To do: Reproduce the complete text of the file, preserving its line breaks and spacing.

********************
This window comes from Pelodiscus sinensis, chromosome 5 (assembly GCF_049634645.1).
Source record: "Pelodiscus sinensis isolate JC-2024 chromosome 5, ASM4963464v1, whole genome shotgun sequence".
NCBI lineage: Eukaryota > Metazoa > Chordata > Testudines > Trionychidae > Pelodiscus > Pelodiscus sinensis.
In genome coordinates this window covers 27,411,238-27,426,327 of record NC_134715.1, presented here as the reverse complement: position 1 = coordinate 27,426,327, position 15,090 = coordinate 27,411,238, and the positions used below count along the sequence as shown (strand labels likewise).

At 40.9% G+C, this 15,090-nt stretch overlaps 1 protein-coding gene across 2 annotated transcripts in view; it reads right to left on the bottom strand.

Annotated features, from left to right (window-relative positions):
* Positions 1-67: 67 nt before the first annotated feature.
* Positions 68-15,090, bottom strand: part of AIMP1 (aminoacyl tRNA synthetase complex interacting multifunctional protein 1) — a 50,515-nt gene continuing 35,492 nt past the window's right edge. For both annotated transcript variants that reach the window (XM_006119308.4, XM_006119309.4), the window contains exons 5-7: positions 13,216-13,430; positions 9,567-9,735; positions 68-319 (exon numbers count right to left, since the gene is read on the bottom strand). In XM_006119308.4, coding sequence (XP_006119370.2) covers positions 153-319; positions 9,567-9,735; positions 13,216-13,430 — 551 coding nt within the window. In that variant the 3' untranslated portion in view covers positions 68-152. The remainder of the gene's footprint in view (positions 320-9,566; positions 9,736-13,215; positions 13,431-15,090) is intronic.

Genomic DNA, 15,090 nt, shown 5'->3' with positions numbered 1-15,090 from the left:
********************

This window comes from Pelodiscus sinensis, chromosome 5 (assembly GCF_049634645.1).
Source record: "Pelodiscus sinensis isolate JC-2024 chromosome 5, ASM4963464v1, whole genome shotgun sequence".
NCBI lineage: Eukaryota > Metazoa > Chordata > Testudines > Trionychidae > Pelodiscus > Pelodiscus sinensis.
In genome coordinates this window covers 27,411,238-27,426,327 of record NC_134715.1, presented here as the reverse complement: position 1 = coordinate 27,426,327, position 15,090 = coordinate 27,411,238, and the positions used below count along the sequence as shown (strand labels likewise).

At 40.9% G+C, this 15,090-nt stretch overlaps 1 protein-coding gene across 2 annotated transcripts in view; it reads right to left on the bottom strand.

Annotated features, from left to right (window-relative positions):
* Positions 1-67: 67 nt before the first annotated feature.
* Positions 68-15,090, bottom strand: part of AIMP1 (aminoacyl tRNA synthetase complex interacting multifunctional protein 1) — a 50,515-nt gene continuing 35,492 nt past the window's right edge. For both annotated transcript variants that reach the window (XM_006119308.4, XM_006119309.4), the window contains exons 5-7: positions 13,216-13,430; positions 9,567-9,735; positions 68-319 (exon numbers count right to left, since the gene is read on the bottom strand). In XM_006119308.4, coding sequence (XP_006119370.2) covers positions 153-319; positions 9,567-9,735; positions 13,216-13,430 — 551 coding nt within the window. In that variant the 3' untranslated portion in view covers positions 68-152. The remainder of the gene's footprint in view (positions 320-9,566; positions 9,736-13,215; positions 13,431-15,090) is intronic.

Genomic DNA, 15,090 nt, shown 5'->3' with positions numbered 1-15,090 from the left: